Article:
fluid language - what kinds of sounds?

This forum is for constructed languages, both those invented by UniLang members and those already existing.

Moderators: Ashucky, Dormouse559

User avatar
Adina
Posts: 340
Joined: 2005-10-07, 5:03
Real Name: Sara
Gender: male
Location: US
Country: US United States (United States)
Contact:

fluid language - what kinds of sounds?

Postby Adina » 2006-01-20, 14:16

I read too many fanfictions.. But in one, it mentioned a non-existent language of the moon-people that was "very fluid and smooth, and it ran together so you couldn't tell whether she was saying one very long word or several shorter ones." What kinds of sounds would you see a language like that having?
http://saretaku.blogspot.com/ | saỉ-yọ-thnn hå : hope
And now also: | Lunarian

User avatar
Egein
Posts: 4382
Joined: 2004-08-15, 21:56
Real Name: Étienne Poisson
Gender: male
Location: Í útlöndum
Country: CA Canada (Canada)
Contact:

Postby Egein » 2006-01-20, 18:06

the words should have somekind of endentment in the end, so words can seem to be one long word.

ex:
C-V-C+V

so, out of nowhere, let's say

telom + a vowel
sadil + a vowel
bowyr
=
tolomesadilibowyr

I don't know, this is probably a bad exemple.
Ok nevermind.

One thing you can do is try to make the language stressless, or have it a complex system of stress which goes over phraes, not only over words, and not use to many k-p-t, because those are stops.
(is)(fi)
Nouse pois nokinen poika / nokiselta nuotiolta / havuisilta vuoteilta /pihkaisilta pään aloilta
www.flickr.com/otsebmi

doctrellor
Posts: 16
Joined: 2006-01-16, 2:36
Real Name: Kevin Urbanczyk
Gender: male
Location: Minneapolis
Country: US United States (United States)

Postby doctrellor » 2006-01-21, 1:14

I'll give an example from 1 of my conlangs..

Nd’iintemambәnjaŋ

which is 'To be completely lost in thought"

the root has 2 verbs, a verb->noun conversion affix, a locative, and an intensifier.. so basically 5 things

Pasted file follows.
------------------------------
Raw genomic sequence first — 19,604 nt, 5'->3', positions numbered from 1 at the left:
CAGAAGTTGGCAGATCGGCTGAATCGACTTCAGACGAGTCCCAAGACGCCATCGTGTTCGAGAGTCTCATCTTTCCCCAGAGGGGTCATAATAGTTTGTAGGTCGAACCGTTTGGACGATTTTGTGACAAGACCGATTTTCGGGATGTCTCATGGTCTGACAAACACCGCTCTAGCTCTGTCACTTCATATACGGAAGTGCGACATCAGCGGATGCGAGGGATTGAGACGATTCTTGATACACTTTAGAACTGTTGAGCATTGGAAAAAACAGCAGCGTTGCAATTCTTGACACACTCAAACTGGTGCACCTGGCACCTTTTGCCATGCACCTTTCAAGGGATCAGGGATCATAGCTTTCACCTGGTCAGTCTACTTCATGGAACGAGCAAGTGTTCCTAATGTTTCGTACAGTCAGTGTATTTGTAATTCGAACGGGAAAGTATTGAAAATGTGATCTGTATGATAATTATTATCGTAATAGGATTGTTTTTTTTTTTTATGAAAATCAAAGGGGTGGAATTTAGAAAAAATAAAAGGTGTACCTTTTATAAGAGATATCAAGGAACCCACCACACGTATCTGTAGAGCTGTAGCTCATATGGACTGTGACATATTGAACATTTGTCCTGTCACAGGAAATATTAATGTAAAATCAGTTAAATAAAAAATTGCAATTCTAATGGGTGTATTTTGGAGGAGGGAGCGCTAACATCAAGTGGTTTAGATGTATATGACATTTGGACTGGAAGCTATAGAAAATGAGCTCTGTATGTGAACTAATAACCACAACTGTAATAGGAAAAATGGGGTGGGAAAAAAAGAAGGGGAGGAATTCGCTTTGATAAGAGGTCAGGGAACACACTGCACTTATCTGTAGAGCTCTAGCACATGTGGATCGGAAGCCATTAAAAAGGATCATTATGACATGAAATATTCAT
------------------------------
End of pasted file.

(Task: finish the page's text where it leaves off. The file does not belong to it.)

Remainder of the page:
1 thing I do when an "odd" C cluster hits is to drop the first C and lengthen the preceeding vowel...

As far as the p,t,k series.. I'd agree with the lack of hard stops.

User avatar
culúrien
Posts: 4742
Joined: 2005-07-15, 1:53
Gender: female
Country: US United States (United States)

Postby culúrien » 2006-01-21, 3:59

I think quenya (tolkien's elvish language) is pretty fluid, as well as sindarin (his other elvish language). I haven't studied it much, but from what I can tell, it uses a large number of vowels for endings, and starts of words. I might research it to see if I can pull up anything for you.
استیسی

User avatar
Adina
Posts: 340
Joined: 2005-10-07, 5:03
Real Name: Sara
Gender: male
Location: US
Country: US United States (United States)
Contact:

Postby Adina » 2006-01-22, 1:09

Thanks for the suggestions! ^_^

As for the CVCV thing, could it also work VCVC / VCVCV? Or would that be weird...? And Egein, could you give an example of the complex-stress system..? That sounds really interesting!

1 thing I do when an "odd" C cluster hits is to drop the first C and lengthen the preceeding vowel...
Is that what French does? I remember a friend saying something about French dropping consonants depending on something to do with vowels..

Tolkein's Elvish languages are so pretty! :D I love them. And I think they were the first conlangs I'd ever heard of...
http://saretaku.blogspot.com/ | saỉ-yọ-thnn hå : hope

And now also: | Lunarian

doctrellor
Posts: 16
Joined: 2006-01-16, 2:36